County Executive George Latimer
County Executive Latimer Addresses Constituents at Local Summit Meeting
On the morning of December 12, some seventy-five persons gathered at the Westchester Jewish Center in Mamaroneck for a presentation hosted by the Larchmont-Mamaroneck Local Summit to hear Westchester County Executive George Latimer report on the state of the County. The event marked the first in-person meeting of the Local Summit since the onset of the Covid pandemic.
Mr. Latimer addressed a number of issues facing the County and described the $2.4 billion budget that will support County operations in the coming fiscal year. Mr. Latimer advised that no increase in property taxes will be required to meet the costs of the County’s operations in 2024. He noted that the proposed County budget marks the fourth consecutive year without an increase in the County tax levy. He added that increased revenues from sales taxes and strength in the County’s economy had helped to ensure the County’s fiscal strength and reduce pressure on property taxes during 2023.
Mr. Latimer then addressed the issue of affordable housing, conceding that the County suffers from a lack of affordable housing, despite his administration’s efforts to increase the number of available units. The combination of expensive land, growing demand, and high construction costs thwart efforts to ensure the availability of local affordable housing, a matter especially concerning for people of modest means. He noted that $90 million has been set aside in the County budget to assist communities with affordable housing initiatives.
During his administration, 2,500 units of affordable housing have been added, which is three times the number added by his predecessor’s (Rob Astorino’s) administration. Despite this increase, Mr. Latimer noted that the County needs an additional 12,000-14,000 units to really start to address the problem, a challenge that would require Federal commitment to funding.
Turning to the vexing problem flooding presents to the community, Mr. Latimer noted that Hurricane Ida afforded his administration a particularly instructive lesson on the power of hurricanes to destroy and disrupt whole sections of communities in the County. He pointed out, however, that dealing with flooding is a regional challenge since the flow of water shows no respect for artificial boundaries and man-made property lines drawn on a map. The construction of housing, roads, and other structures generally increases run-off and reduces the land’s natural ability to absorb and retain water. Mr. Latimer cautioned against making this an “up-county vs. down-county” issue.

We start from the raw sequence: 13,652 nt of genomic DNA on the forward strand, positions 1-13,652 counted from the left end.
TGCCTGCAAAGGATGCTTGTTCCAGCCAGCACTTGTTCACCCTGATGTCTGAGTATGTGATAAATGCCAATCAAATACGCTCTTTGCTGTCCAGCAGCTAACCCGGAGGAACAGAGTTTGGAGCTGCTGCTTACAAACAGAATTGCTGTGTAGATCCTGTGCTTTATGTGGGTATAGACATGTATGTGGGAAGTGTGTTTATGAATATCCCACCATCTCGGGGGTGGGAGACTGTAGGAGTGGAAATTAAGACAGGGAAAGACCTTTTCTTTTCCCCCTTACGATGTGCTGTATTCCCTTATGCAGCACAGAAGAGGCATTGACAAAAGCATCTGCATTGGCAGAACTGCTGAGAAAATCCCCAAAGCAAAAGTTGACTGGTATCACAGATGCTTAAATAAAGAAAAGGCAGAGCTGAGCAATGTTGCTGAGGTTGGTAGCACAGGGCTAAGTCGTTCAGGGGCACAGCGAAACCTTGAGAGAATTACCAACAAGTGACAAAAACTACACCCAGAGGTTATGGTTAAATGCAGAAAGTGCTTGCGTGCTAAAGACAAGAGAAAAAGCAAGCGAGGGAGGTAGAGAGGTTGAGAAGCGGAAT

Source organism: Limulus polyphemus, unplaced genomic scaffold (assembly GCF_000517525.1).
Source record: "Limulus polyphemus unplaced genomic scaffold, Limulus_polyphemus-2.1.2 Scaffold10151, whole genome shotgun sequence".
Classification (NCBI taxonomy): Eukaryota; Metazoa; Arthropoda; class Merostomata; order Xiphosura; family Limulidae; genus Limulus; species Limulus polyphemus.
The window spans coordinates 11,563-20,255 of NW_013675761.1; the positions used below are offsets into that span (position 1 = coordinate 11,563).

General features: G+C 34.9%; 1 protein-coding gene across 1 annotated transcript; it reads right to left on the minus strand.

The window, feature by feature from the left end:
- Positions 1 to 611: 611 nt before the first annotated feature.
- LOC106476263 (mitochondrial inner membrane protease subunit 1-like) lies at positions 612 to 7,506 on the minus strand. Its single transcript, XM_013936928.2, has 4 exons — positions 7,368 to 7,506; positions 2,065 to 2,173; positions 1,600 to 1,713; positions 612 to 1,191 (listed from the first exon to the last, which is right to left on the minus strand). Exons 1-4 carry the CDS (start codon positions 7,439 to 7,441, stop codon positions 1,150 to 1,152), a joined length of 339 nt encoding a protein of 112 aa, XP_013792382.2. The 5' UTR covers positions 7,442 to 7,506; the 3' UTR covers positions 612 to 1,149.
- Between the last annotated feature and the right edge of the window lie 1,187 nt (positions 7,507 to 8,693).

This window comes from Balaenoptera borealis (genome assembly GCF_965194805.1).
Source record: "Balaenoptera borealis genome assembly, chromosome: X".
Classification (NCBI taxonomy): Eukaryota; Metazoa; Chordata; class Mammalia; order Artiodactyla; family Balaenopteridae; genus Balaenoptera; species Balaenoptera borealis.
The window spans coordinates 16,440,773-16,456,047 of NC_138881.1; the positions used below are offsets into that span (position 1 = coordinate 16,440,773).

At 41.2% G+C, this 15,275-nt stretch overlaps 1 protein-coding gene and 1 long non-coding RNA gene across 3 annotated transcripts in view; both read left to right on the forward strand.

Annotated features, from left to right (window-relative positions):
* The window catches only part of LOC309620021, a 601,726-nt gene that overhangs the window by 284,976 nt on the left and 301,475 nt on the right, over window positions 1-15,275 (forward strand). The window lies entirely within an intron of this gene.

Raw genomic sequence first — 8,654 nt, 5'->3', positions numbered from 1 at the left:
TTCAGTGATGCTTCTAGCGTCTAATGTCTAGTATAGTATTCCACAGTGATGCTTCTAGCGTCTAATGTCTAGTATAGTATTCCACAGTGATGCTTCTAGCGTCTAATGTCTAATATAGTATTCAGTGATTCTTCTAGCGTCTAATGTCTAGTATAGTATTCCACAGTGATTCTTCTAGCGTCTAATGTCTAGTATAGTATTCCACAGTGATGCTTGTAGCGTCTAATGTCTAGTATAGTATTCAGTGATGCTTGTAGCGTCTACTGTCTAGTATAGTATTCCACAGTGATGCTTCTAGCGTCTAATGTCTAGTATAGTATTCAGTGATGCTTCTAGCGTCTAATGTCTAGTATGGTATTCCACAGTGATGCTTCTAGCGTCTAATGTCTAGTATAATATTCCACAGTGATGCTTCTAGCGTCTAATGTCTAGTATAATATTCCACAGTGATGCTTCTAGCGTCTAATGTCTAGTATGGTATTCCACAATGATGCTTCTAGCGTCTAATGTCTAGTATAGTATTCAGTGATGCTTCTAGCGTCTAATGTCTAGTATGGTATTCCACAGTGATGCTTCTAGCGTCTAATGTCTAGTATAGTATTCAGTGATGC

Using the example of one flood mitigation project in Mamaroneck that is receiving $21 million in County aid, Mr. Latimer pointed out the cost required to address flooding issues in the many Westchester communities impacted by flooding is astronomical. As with affordable housing, significant State and Federal assistance is required to address these issues.
Westchester Joint Water Works Filtration Plant
Mr. Latimer discussed how the Westchester Joint Water Works (WJWW) has been ordered by the U.S. Environmental Protection Agency (EPA) and the State of New York to build a water filtration plant to reduce impurities in the water supply currently provided by WJWW to approximately 100,000 residents. In searching for a site to build the plant, a land swap has been under consideration for a parcel of land owned by the County near Westchester County Airport. Mr. Latimer said that there is some community opposition to the proposed site, adding that there are no easy solutions to the challenge of providing a site for the plant and noted drawbacks of the current alternatives as well as community opposition. He added that he and the County Board of Legislators remain in pursuit of a site and a solution to the issue.
Asked about the status of migrants who were moved to Westchester County from Texas by way of NYC, Mr. Latimer responded that there are about 400 migrants currently living in the County. They are clustered in three locations (Yonkers, Ardsley, and White Plains), with volunteer groups also playing an active role in providing supplemental support.
Mr. Latimer recently announced his candidacy for Congressman representing the 16th Congressional District. After the conclusion of the meeting, a number of attendees encircled the speaker’s table seeking details about his pursuit of the Congressional seat.
The Larchmont-Mamaroneck Local Summit is an informal community council that seeks to make a better life for the community by keeping it informed of major issues of concern. Past programs are available for viewing online on LMC Media (https://lmcmedia.org/series-page/larchmont-mamaroneck-local-summit/). The next meeting, “A Local’s Guide to Aging Well: Resources, Programs, and Strategies for Successful Aging,” will be IN PERSON, on January 9, at the Westchester Jewish Center in Mamaroneck. Visit the Local Summit online: https://www.localsummitlm.org/.